Peter Carington, 6th Baron Carrington, KG, GCMG, CH, MC


Peter Alexander Rupert Carington was born on 6 June 1919. He was educated at Sandroyd in Cobham from the age of 9 to 13, and then Eton. After Sandhurst he entered the Grenadier Guards on 26 Jan 1939. He served with them throughout the Second World War and was present at Nijmegen, winning the MC. He retired from the army in 1949. He succeeded his father to become 6th Baron Carrington in June 1940. After the war he went into politics and served in every Conservative government from Winston Churchill to Margaret Thatcher. He was High Commissioner to Australia from 1956 to 1959. He famously resigned from Mrs Thatcher's government during the Falklands War over failures in the Foreign and Commonwealth Office. He went on to be Secretary General of NATO from 1984 to 1988.

Captain Peter Carington was in No.1 Squadron of the 2nd Armoured Battalion and went over to Normandy 2 weeks after D-Day. He was in charge of the Reserve. He found the fighting in the Bocage country was an unpleasant experience because of all the hedges and snipers. He at one point was given 48 hours leave to go to the beach at Arromanches but his friend David Fraser suggested that they get a couple of Jeeps and go and liberate Paris with the Americans. There was still some fighting going on when they got there but that did not stop them booking into the Ritz Hotel. Apparently the German officers were leaving by the back door as they came in the front. On another occasion, in Germany, his squadron had commandeered a house but the son of the occupants tried to blow up their vehicles with gelignite. Carington ordered the family out and told them he was going to burn their house down. But even though his sergeant-major had soaked the place in petrol they couldn't get it to ignite, the match just went out. He said that on the whole the Germans were treated fairly by the British at this time. There was some looting and Carington admitted that he helped himself to a fine-looking Mercedes. When the Divisional Commander saw him with this Mercedes he said, "Where did you get that?" So he said he'd liberated it, and the DC said "That's the most disgraceful thing I've ever heard. Send it immediately to Divisional Headquarters." The next thing he saw was the Commander riding about in it.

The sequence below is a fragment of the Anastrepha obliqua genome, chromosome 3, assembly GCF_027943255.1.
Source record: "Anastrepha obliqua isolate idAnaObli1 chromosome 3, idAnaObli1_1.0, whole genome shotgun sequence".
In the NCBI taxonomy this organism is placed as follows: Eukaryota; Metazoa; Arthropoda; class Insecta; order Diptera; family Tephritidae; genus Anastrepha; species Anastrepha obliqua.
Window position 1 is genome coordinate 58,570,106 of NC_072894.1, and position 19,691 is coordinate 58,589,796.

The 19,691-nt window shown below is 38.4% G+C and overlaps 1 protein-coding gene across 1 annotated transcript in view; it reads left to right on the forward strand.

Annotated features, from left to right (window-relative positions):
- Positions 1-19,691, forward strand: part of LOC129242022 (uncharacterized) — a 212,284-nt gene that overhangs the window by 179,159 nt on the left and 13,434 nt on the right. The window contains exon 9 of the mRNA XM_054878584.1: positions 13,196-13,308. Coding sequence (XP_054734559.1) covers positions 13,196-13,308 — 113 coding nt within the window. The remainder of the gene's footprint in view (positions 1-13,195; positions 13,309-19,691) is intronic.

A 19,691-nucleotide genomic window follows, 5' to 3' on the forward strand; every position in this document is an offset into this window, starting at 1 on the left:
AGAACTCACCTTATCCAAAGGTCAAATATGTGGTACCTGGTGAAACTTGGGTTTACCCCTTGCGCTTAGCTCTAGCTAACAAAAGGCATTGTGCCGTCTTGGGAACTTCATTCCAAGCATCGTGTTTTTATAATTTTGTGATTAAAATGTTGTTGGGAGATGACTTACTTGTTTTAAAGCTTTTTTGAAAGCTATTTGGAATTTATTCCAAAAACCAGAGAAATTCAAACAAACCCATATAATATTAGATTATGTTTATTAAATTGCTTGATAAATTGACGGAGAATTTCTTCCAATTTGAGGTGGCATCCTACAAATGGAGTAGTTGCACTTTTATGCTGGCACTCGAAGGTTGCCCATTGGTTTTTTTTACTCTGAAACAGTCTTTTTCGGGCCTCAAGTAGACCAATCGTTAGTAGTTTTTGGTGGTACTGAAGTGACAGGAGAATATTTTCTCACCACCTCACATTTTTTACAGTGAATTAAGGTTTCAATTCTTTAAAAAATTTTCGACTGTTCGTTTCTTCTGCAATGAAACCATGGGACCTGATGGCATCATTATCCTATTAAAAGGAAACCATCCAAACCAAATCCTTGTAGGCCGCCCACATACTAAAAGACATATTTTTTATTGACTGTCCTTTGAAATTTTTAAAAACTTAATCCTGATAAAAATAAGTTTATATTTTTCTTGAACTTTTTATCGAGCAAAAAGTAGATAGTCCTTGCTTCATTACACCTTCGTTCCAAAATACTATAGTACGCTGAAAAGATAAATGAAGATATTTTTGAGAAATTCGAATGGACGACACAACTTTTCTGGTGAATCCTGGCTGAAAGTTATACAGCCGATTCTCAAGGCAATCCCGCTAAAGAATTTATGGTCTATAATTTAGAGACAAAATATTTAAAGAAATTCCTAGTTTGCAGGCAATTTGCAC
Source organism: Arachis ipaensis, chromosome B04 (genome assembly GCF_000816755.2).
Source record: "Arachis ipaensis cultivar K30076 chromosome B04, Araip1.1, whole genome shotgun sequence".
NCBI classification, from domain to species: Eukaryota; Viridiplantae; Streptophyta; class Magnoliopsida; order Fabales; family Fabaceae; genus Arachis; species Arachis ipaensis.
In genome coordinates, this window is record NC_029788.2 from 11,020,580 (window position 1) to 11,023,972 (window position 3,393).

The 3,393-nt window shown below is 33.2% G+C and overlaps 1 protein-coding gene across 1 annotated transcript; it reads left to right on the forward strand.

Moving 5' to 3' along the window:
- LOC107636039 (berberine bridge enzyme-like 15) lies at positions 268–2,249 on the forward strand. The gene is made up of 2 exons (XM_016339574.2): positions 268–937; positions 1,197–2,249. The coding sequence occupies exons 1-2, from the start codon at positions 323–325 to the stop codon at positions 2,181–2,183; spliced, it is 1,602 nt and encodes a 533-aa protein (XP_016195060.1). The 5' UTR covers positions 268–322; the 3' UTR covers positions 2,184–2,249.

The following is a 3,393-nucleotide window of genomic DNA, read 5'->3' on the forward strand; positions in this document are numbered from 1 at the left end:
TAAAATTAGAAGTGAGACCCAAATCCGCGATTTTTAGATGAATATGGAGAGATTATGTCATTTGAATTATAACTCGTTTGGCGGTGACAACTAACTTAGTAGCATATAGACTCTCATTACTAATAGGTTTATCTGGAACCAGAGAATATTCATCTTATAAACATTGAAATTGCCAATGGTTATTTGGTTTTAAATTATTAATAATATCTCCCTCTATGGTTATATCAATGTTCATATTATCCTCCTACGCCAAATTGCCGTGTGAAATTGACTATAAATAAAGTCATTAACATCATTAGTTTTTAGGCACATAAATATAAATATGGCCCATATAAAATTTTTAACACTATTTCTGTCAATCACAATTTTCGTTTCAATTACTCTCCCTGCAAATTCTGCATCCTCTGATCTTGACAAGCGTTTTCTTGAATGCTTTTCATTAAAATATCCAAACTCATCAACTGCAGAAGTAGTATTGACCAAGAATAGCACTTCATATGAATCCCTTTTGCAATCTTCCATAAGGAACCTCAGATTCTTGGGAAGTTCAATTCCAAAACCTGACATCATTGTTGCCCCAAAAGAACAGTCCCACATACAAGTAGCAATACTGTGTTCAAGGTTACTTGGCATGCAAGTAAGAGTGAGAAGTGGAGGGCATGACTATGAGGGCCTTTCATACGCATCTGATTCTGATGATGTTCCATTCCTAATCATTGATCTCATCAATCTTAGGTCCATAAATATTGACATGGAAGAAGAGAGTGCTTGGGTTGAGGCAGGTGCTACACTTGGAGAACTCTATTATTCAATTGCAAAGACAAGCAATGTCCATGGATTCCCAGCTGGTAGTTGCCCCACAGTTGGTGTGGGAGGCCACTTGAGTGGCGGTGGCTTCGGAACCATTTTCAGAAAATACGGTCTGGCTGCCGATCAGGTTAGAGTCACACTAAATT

Reflect on Things Past: The Memoirs of Lord Carrington by Lord Carrington (Collins 1988)


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by Stephen Luscombe